big data

Industry insight

A trip through the Ozone

In the excitement over big data, much of the discussion has focused on analytics – using data “facts” to derive interesting conclusions about specific areas of interest. The attention has been on sophisticated algorithms and the technologies that implement them on the back end.

As complex as these algorithms and technologies can be, they only tell half the story. Eventually humans need to consume the results of analytics. This means visualizations on the front end are just as essential to reaping the benefits of big data. As we’ve seen with commercial products like Tableau and open-source products and tools like Gephi and D3, interest in cool visualizations to supplement cool analytics continues to grow.

Long a proponent of big data analytics, the intelligence community also recognizes the role visualizations play in helping analysts make the critical decisions necessary to safeguard national security and to empower the warfighter. To that end, the community has worked with private contractors and the Government Open Source Software Board to build and open source the Ozone Widget Framework.

OWF basics

To understand OWF, let’s first explore the concept of a widget. Imagine one contractor builds a map to render geospatial data in a browser, another builds a timeline to render temporal data in a browser, and a third builds a viewer to render tabular data in a browser. OWF can unite all three disparate Web applications within a single dashboard by providing a small window displaying each within the browser simultaneously. Each of these windows is a widget. Here is an image from the OWF website that explains this idea:

Ozone Widget Framework

Developers are empowered to build applications without any knowledge they will ultimately be “widgetized” in OWF. That’s a configuration detail for an integrator later.

It gets better. Despite the independent origins of these applications, OWF uses the publish-subscribe pattern (one of the Enterprise Integration Patterns I described in a previous column ) to endow widgets with the ability to communicate with one another. For example, the map widget can subscribe to messages broadcast by the table widget and re-render itself with new geographical data accordingly. This interactivity among once-isolated applications lies at the core of what makes OWF so powerful.

Taken together, the widgets on the OWF dashboard can provide different views into the same data and allow analysts to draw meaningful conclusions that might otherwise be impossible.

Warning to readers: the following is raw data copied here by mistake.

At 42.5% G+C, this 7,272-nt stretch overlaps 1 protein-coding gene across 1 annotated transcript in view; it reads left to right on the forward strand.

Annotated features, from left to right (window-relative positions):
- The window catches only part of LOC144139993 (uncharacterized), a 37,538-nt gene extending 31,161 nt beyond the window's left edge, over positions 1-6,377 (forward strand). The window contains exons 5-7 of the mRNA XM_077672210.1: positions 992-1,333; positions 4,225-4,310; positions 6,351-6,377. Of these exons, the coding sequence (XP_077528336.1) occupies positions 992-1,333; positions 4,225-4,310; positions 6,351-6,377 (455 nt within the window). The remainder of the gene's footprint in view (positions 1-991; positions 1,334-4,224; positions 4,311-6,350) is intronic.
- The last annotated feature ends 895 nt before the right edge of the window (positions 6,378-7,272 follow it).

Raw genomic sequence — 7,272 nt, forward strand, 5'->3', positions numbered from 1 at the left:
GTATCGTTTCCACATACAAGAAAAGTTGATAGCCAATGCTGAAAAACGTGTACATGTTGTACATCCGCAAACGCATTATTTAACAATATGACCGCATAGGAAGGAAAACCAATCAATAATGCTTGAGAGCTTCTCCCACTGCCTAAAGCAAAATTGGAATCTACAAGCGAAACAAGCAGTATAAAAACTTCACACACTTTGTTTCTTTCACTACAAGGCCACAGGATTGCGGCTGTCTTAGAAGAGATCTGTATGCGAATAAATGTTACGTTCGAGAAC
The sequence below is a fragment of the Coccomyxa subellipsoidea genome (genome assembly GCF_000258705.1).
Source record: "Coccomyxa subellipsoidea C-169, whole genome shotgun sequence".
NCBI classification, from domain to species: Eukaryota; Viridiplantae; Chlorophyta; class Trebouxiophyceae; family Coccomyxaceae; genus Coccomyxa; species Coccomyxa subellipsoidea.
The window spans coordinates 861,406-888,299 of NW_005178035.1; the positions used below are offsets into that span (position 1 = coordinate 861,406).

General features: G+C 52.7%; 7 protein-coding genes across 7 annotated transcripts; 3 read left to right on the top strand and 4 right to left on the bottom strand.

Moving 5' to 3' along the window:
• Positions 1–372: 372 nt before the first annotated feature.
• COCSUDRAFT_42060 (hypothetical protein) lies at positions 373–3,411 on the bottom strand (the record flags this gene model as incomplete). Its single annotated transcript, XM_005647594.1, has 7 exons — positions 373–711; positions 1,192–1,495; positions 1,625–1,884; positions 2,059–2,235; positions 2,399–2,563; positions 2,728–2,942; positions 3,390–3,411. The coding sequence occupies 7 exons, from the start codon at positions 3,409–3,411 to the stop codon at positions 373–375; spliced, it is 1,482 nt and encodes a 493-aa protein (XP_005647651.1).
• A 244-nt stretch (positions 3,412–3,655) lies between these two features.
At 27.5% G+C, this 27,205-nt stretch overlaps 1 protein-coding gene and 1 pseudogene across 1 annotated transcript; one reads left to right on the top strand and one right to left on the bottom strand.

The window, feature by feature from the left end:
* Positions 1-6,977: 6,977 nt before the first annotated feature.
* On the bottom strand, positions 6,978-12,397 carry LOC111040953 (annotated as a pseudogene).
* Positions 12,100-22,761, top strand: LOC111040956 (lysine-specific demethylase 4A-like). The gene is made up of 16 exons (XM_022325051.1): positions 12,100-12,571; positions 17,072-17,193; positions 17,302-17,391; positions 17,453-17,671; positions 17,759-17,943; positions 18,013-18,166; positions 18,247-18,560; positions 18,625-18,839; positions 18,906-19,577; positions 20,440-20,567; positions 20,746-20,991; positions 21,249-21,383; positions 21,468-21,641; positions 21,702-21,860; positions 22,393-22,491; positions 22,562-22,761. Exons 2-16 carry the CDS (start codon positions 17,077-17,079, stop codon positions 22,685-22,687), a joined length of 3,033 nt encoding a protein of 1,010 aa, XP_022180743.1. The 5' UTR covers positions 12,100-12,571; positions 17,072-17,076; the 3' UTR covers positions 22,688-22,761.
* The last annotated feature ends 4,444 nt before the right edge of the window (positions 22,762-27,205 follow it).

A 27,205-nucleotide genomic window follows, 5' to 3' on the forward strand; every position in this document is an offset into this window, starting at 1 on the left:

Technical details

OWF is essentially a Java Web application. More precisely, it is built in Grails, a Web framework based on the Groovy programming language that runs in the same environment as Java. This means OWF is deployed to Web servers like Tomcat and JBoss just as with traditional Java Web applications. OWF can tailor dashboards to user preferences stored in a relational database and to permissions stored in something like Lightweight Directory Access Protocol (LDAP), which are managed by Hibernate and Spring Security respectively. Both are popular frameworks in the Java open-source ecosystem.

Meanwhile the front end of the application, the widget dashboard, is built with the popular JavaScript library Sencha Ext JS, which provides a robust application programming interface API for generating attractive user interface components.

According to Ozone website, OWF is supported on IE7+ and Firefox 3.6+.

Impact of OWF

Though initially developed by private contractors under the auspices of the National Security Agency, development of OWF now spans multiple agencies, and the broader intelligence community has taken notice of its immense potential. OWF is the front end for the analytics that drive the U.S. Army Intelligence & Security Command Futures effort. The Coast Guard and the Defense Information Systems Agency have also adopted OWF.

Aside from its value as an analytic tool, OWF carries broader significance. The 2012 National Defense Authorization Act required OWF to be open source, so the code is available on GitHub for anyone to fork under the Apache 2.0 license. It is a credit to the Defense Department that it has taken a position of leadership in bringing the vibrancy and innovation of the open-source community into the government space.

OWF continues to be a work in progress. While new features are developed, there is an effort to refactor the existing code base to remove the dependencies on Grails and Sencha Ext JS and to improve performance and scalability. OWF must improve its configurability and modularity so it works in different environments. Related projects like Ozone Marketplace and OWF Mobile need to evolve. Still, there is no denying the potential for OWF to prove a valuable tool for intelligence analysts and a significant victory for government open-source advocates.


  • Records management: Look beyond the NARA mandates

    Pandemic tests electronic records management

    Between the rush enable more virtual collaboration, stalled digitization of archived records and managing records that reside in datasets, records management executives are sorting through new challenges.

  • boy learning at home (Travelpixs/

    Tucson’s community wireless bridges the digital divide

    The city built cell sites at government-owned facilities such as fire departments and libraries that were already connected to Tucson’s existing fiber backbone.

Stay Connected